As the marketing manager for Petfinder, I work out of the New York office of Animal Planet, where staffers volunteer every week to read with local elementary schoolers.
To celebrate the end of the school year, some of those students came to the offices on Friday, where they were treated to a presentation about pet care by Petfinder’s public relations coordinator, Cary Moran.
Next, they got to met a real live Petfinder alum, Gwin. A 2-year-old corgi/sheltie mix, Gwin was adopted by Monica Hirsch and her daughter, Nora, from the Mercer County Humane Society in Princeton, WV — and she’s more than just a perfect pet, she’s a certified therapy dog!
Two years ago, Monica Hirsch was looking for a dog with her daughter Nora, now 13. Nora desperately wanted a corgi, and Monica felt strongly that they should rescue a homeless dog. Petfinder, of course, was the answer! Monica says she searched “obsessively” for just the right dog, and when she saw a 6-month-old corgi-sheltie mix at an open-access shelter in West Virginia, she had a feeling she’d found “the one.”
But she and Nora had no way of picking up the little dog, who didn’t even have a name. Luckily, she found an adopter in New Jersey who was driving to West Virginia to pick up another dog that had also been pulled from the open-access shelter by the Mercer County Humane Society and who agreed to drive their dog, whom they’d dubbed Gwin, back to New Jersey.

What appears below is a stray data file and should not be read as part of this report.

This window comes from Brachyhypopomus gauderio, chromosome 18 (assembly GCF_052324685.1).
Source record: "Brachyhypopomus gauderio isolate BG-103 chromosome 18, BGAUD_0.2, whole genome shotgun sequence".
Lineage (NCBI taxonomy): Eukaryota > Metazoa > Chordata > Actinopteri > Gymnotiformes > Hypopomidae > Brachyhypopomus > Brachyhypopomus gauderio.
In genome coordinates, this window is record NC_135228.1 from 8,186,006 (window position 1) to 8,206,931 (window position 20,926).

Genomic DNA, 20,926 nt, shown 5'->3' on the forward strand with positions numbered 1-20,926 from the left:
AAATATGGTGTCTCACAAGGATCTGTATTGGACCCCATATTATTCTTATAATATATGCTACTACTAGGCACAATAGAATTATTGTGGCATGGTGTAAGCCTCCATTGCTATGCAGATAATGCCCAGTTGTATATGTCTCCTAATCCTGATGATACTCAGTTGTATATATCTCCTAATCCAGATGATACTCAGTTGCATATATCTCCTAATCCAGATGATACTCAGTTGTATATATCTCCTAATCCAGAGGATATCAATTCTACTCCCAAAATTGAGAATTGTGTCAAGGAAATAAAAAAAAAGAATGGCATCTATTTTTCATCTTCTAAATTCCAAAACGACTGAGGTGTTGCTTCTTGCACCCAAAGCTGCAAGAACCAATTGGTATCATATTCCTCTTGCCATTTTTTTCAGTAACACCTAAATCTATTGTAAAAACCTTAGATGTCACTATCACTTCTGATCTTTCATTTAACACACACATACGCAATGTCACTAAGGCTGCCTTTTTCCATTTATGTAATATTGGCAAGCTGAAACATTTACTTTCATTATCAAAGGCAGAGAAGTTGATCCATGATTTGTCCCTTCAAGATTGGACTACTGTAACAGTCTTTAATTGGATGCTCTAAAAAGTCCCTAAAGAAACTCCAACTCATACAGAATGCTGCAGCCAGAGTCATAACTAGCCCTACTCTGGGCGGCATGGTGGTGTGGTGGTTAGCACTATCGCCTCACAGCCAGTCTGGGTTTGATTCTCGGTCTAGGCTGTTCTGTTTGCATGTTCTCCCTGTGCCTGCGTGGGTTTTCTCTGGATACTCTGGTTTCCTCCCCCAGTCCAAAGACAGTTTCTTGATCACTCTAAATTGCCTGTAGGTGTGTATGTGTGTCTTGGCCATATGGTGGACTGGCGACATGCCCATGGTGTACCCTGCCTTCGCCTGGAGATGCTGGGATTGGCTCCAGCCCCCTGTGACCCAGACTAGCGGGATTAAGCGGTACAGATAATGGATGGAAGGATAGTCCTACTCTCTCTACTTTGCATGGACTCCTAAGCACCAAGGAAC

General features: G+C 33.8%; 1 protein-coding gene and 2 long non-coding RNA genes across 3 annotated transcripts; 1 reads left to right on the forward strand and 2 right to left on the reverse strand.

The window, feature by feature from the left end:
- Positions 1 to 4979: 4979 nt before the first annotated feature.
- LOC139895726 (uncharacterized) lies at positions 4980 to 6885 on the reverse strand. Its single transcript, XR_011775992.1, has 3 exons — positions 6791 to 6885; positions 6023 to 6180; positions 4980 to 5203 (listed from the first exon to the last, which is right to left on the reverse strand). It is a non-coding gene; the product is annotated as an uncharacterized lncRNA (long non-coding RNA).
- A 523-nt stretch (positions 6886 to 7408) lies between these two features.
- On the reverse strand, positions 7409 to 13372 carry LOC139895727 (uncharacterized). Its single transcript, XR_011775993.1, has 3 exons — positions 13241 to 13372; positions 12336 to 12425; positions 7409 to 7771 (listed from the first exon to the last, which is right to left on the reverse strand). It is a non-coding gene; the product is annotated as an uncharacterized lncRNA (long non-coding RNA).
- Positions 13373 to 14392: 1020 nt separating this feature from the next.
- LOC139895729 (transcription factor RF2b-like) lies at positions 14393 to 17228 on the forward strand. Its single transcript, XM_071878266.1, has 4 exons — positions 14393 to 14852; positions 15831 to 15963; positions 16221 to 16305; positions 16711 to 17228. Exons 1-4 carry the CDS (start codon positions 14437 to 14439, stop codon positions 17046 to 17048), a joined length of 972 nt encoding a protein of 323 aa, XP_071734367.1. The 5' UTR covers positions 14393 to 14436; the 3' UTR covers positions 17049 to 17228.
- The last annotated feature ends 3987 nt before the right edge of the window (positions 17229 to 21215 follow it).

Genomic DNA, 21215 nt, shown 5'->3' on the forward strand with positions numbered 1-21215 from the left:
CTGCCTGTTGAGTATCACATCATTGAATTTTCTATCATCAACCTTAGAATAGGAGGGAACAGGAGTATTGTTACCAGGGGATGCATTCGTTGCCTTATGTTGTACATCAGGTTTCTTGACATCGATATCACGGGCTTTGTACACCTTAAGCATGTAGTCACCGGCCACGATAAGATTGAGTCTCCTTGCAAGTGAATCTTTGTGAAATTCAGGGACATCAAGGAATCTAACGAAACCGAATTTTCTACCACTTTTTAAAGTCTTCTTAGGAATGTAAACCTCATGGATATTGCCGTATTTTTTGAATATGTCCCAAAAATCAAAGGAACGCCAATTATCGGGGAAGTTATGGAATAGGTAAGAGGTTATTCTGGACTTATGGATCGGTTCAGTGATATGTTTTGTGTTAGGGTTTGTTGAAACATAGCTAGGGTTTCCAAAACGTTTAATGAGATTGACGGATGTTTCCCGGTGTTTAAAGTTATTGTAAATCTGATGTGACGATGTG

Monica and Nora took the train from their Manhattan home to New Jersey and collected Gwin, who rode back with them in Nora’s backpack. About a year later, Gwin was accepted into the Good Dog Foundation’s therapy-dog training program. Gwin graduated with honors from the eight-week course, and now provides therapy to residents of three Manhattan assisted-living residences for seniors.
Gwin provides therapy with her serene, calming presence and infinite patience — qualities very much appreciated by the elementary school students from the Everybody Wins Foundation’s reading program, who met Nora and Gwin on June 6. When Gwin visits with senior citizens, she’ll sit by their feet or on their laps as they pet her, and often tell Monica and Nora about their own pets. “Pet therapy is a real team effort,” Monica says. “Human and dog.”